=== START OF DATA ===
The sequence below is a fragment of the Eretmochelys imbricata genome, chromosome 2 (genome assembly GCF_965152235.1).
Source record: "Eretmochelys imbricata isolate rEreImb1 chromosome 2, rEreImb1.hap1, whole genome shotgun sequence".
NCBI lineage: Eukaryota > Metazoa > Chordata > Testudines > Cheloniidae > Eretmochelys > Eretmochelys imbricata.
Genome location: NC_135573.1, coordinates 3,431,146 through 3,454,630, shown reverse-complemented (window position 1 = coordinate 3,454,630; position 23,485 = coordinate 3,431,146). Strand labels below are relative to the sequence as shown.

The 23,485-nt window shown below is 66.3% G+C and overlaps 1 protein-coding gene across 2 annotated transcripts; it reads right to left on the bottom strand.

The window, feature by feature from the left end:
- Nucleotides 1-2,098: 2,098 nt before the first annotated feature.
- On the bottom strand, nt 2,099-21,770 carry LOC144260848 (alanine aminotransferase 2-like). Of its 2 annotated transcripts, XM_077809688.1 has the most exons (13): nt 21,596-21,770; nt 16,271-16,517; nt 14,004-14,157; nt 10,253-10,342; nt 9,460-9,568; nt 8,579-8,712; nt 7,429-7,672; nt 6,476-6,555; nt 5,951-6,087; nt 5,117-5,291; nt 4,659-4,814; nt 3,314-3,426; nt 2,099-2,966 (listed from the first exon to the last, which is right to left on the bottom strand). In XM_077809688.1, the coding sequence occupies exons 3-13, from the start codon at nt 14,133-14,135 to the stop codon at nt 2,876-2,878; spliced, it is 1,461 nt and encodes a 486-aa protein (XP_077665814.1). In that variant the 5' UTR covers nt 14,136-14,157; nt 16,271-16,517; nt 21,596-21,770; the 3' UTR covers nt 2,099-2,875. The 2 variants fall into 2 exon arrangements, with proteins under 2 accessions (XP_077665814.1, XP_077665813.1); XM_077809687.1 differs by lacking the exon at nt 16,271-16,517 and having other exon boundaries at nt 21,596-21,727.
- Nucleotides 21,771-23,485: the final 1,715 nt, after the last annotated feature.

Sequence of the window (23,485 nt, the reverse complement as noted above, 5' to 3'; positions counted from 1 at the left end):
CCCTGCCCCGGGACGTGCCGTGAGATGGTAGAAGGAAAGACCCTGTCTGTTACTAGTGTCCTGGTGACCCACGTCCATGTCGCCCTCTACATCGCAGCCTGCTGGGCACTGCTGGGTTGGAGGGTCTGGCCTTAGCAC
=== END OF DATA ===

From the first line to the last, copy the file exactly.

The sequence below is a fragment of the Eretmochelys imbricata genome, chromosome 2 (genome assembly GCF_965152235.1).
Source record: "Eretmochelys imbricata isolate rEreImb1 chromosome 2, rEreImb1.hap1, whole genome shotgun sequence".
NCBI lineage: Eukaryota > Metazoa > Chordata > Testudines > Cheloniidae > Eretmochelys > Eretmochelys imbricata.
Genome location: NC_135573.1, coordinates 3,431,146 through 3,454,630, shown reverse-complemented (window position 1 = coordinate 3,454,630; position 23,485 = coordinate 3,431,146). Strand labels below are relative to the sequence as shown.

The 23,485-nt window shown below is 66.3% G+C and overlaps 1 protein-coding gene across 2 annotated transcripts; it reads right to left on the bottom strand.

The window, feature by feature from the left end:
- Nucleotides 1-2,098: 2,098 nt before the first annotated feature.
- On the bottom strand, nt 2,099-21,770 carry LOC144260848 (alanine aminotransferase 2-like). Of its 2 annotated transcripts, XM_077809688.1 has the most exons (13): nt 21,596-21,770; nt 16,271-16,517; nt 14,004-14,157; nt 10,253-10,342; nt 9,460-9,568; nt 8,579-8,712; nt 7,429-7,672; nt 6,476-6,555; nt 5,951-6,087; nt 5,117-5,291; nt 4,659-4,814; nt 3,314-3,426; nt 2,099-2,966 (listed from the first exon to the last, which is right to left on the bottom strand). In XM_077809688.1, the coding sequence occupies exons 3-13, from the start codon at nt 14,133-14,135 to the stop codon at nt 2,876-2,878; spliced, it is 1,461 nt and encodes a 486-aa protein (XP_077665814.1). In that variant the 5' UTR covers nt 14,136-14,157; nt 16,271-16,517; nt 21,596-21,770; the 3' UTR covers nt 2,099-2,875. The 2 variants fall into 2 exon arrangements, with proteins under 2 accessions (XP_077665814.1, XP_077665813.1); XM_077809687.1 differs by lacking the exon at nt 16,271-16,517 and having other exon boundaries at nt 21,596-21,727.
- Nucleotides 21,771-23,485: the final 1,715 nt, after the last annotated feature.

Sequence of the window (23,485 nt, the reverse complement as noted above, 5' to 3'; positions counted from 1 at the left end):
CCCTGCCCCGGGACGTGCCGTGAGATGGTAGAAGGAAAGACCCTGTCTGTTACTAGTGTCCTGGTGACCCACGTCCATGTCGCCCTCTACATCGCAGCCTGCTGGGCACTGCTGGGTTGGAGGGTCTGGCCTTAGCAC